Coal and global warming
Of the many environmental and public health risks associated with coal, the most serious in terms of its universal and potentially irreversible consequences is global warming. The scientific community has reached an overwhelming consensus that Earth’s climate is warming—with potentially devastating future impacts—and that human activities such as the burning of fossil fuels and deforestation are largely to blame.
Global warming impacts include seal level rise and coastal flooding; more frequent and intense heat waves; and widespread ecological damage, including forest death and species loss, among others.
Coal-fired power plants are the largest single source of CO2 emissions in the US power sector, and accounted for 24 percent of all energy-related carbon dioxide emissions in 2016.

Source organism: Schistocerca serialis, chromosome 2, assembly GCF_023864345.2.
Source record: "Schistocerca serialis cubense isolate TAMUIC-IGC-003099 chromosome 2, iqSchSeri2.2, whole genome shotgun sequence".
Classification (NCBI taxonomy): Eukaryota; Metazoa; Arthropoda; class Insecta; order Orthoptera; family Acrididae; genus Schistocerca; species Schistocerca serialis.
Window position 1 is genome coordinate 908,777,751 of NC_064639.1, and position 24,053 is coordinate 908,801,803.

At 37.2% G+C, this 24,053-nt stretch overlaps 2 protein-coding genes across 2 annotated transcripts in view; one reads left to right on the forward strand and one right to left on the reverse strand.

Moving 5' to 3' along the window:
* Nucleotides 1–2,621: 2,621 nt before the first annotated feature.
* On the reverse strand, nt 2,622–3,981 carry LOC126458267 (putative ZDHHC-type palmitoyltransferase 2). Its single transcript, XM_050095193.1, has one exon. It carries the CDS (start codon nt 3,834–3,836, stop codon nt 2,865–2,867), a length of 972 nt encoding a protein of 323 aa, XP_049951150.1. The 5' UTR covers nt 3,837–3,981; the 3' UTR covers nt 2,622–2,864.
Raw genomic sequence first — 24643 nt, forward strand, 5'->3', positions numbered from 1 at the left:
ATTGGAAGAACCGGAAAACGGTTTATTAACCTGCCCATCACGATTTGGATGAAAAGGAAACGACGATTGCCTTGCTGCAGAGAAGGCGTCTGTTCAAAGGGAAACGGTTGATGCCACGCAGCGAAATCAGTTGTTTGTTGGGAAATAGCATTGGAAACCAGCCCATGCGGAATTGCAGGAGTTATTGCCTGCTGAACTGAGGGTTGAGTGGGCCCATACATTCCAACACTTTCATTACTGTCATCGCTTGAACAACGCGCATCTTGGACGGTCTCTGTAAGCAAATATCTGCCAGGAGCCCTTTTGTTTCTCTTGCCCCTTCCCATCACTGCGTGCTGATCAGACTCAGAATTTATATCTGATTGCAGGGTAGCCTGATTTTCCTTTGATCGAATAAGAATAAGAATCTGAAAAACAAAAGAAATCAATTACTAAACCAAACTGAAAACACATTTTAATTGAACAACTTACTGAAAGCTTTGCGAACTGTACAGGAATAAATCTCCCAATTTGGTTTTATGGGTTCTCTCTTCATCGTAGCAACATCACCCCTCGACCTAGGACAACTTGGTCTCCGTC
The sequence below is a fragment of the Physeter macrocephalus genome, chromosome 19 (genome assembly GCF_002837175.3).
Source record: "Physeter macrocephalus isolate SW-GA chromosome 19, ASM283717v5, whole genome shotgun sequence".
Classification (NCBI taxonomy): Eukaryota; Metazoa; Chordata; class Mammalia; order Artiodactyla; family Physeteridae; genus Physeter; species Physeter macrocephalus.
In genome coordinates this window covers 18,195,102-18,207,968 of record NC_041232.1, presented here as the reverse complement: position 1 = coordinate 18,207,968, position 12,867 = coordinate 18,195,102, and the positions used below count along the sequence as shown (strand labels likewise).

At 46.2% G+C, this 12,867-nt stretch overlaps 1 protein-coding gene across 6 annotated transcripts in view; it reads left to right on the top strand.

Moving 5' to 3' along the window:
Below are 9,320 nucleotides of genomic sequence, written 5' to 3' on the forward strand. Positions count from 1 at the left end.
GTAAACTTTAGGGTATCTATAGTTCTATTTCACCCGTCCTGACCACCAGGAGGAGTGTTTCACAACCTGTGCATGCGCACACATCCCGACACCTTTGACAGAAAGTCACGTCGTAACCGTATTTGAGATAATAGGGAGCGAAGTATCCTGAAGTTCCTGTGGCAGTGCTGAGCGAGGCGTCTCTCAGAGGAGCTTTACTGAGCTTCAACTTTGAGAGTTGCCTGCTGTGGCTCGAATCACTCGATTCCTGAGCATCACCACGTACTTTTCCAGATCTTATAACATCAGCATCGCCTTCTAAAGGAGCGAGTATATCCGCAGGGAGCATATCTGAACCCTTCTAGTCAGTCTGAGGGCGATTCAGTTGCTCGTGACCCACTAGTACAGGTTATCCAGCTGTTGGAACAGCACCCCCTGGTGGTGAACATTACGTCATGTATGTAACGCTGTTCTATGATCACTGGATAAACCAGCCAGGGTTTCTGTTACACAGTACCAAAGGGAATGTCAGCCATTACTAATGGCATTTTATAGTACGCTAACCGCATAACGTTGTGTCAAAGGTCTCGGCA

China, India, and many other industrialized nations rely on massive reserves of coal for power production. Despite taking important steps to improve its energy efficiency and invest in renewable sources of power, China has passed the United States in annual CO2 emissions, and could expand its coal production much further.
These trends underscore the need for the United States to invest in low-cost alternatives to coal and increase their availability internationally.